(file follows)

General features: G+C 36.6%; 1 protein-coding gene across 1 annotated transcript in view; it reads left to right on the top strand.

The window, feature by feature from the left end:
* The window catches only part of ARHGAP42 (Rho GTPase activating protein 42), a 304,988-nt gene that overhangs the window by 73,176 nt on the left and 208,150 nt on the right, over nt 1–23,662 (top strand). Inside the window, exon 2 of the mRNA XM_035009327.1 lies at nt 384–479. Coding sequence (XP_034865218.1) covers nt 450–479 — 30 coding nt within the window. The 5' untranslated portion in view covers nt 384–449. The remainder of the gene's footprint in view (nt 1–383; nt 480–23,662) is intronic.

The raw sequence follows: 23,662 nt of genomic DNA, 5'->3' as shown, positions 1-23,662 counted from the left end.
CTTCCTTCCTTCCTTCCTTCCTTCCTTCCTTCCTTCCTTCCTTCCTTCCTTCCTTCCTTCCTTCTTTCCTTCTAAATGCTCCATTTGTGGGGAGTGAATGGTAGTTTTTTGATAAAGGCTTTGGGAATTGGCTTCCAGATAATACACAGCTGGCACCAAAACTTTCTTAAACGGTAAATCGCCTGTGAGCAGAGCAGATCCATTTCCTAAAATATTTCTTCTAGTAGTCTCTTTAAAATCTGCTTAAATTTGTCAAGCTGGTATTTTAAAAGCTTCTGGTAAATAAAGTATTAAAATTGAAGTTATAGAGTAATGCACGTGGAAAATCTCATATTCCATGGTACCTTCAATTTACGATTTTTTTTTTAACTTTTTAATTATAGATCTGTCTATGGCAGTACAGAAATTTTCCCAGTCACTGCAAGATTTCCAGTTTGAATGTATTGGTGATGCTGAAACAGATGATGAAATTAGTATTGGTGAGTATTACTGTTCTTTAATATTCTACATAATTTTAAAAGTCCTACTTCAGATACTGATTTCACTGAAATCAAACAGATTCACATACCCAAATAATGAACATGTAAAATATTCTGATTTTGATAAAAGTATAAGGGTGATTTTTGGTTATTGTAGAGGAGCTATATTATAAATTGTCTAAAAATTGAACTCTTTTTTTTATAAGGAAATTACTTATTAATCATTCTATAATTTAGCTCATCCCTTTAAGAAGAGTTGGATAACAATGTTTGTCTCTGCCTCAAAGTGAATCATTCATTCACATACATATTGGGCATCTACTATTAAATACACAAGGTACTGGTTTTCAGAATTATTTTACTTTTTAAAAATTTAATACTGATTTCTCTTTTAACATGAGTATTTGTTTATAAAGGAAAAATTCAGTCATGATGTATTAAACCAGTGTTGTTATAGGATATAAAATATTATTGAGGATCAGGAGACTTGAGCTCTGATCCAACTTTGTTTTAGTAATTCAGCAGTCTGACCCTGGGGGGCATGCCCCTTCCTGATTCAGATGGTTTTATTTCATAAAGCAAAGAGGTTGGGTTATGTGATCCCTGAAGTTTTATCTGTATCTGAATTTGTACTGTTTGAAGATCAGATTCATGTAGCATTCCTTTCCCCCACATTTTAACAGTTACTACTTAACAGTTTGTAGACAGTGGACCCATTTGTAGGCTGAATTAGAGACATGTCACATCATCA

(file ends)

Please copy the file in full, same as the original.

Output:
General features: G+C 36.6%; 1 protein-coding gene across 1 annotated transcript in view; it reads left to right on the top strand.

The window, feature by feature from the left end:
* The window catches only part of ARHGAP42 (Rho GTPase activating protein 42), a 304,988-nt gene that overhangs the window by 73,176 nt on the left and 208,150 nt on the right, over nt 1–23,662 (top strand). Inside the window, exon 2 of the mRNA XM_035009327.1 lies at nt 384–479. Coding sequence (XP_034865218.1) covers nt 450–479 — 30 coding nt within the window. The 5' untranslated portion in view covers nt 384–449. The remainder of the gene's footprint in view (nt 1–383; nt 480–23,662) is intronic.

The raw sequence follows: 23,662 nt of genomic DNA, 5'->3' as shown, positions 1-23,662 counted from the left end.
CTTCCTTCCTTCCTTCCTTCCTTCCTTCCTTCCTTCCTTCCTTCCTTCCTTCCTTCCTTCCTTCTTTCCTTCTAAATGCTCCATTTGTGGGGAGTGAATGGTAGTTTTTTGATAAAGGCTTTGGGAATTGGCTTCCAGATAATACACAGCTGGCACCAAAACTTTCTTAAACGGTAAATCGCCTGTGAGCAGAGCAGATCCATTTCCTAAAATATTTCTTCTAGTAGTCTCTTTAAAATCTGCTTAAATTTGTCAAGCTGGTATTTTAAAAGCTTCTGGTAAATAAAGTATTAAAATTGAAGTTATAGAGTAATGCACGTGGAAAATCTCATATTCCATGGTACCTTCAATTTACGATTTTTTTTTTAACTTTTTAATTATAGATCTGTCTATGGCAGTACAGAAATTTTCCCAGTCACTGCAAGATTTCCAGTTTGAATGTATTGGTGATGCTGAAACAGATGATGAAATTAGTATTGGTGAGTATTACTGTTCTTTAATATTCTACATAATTTTAAAAGTCCTACTTCAGATACTGATTTCACTGAAATCAAACAGATTCACATACCCAAATAATGAACATGTAAAATATTCTGATTTTGATAAAAGTATAAGGGTGATTTTTGGTTATTGTAGAGGAGCTATATTATAAATTGTCTAAAAATTGAACTCTTTTTTTTATAAGGAAATTACTTATTAATCATTCTATAATTTAGCTCATCCCTTTAAGAAGAGTTGGATAACAATGTTTGTCTCTGCCTCAAAGTGAATCATTCATTCACATACATATTGGGCATCTACTATTAAATACACAAGGTACTGGTTTTCAGAATTATTTTACTTTTTAAAAATTTAATACTGATTTCTCTTTTAACATGAGTATTTGTTTATAAAGGAAAAATTCAGTCATGATGTATTAAACCAGTGTTGTTATAGGATATAAAATATTATTGAGGATCAGGAGACTTGAGCTCTGATCCAACTTTGTTTTAGTAATTCAGCAGTCTGACCCTGGGGGGCATGCCCCTTCCTGATTCAGATGGTTTTATTTCATAAAGCAAAGAGGTTGGGTTATGTGATCCCTGAAGTTTTATCTGTATCTGAATTTGTACTGTTTGAAGATCAGATTCATGTAGCATTCCTTTCCCCCACATTTTAACAGTTACTACTTAACAGTTTGTAGACAGTGGACCCATTTGTAGGCTGAATTAGAGACATGTCACATCATCA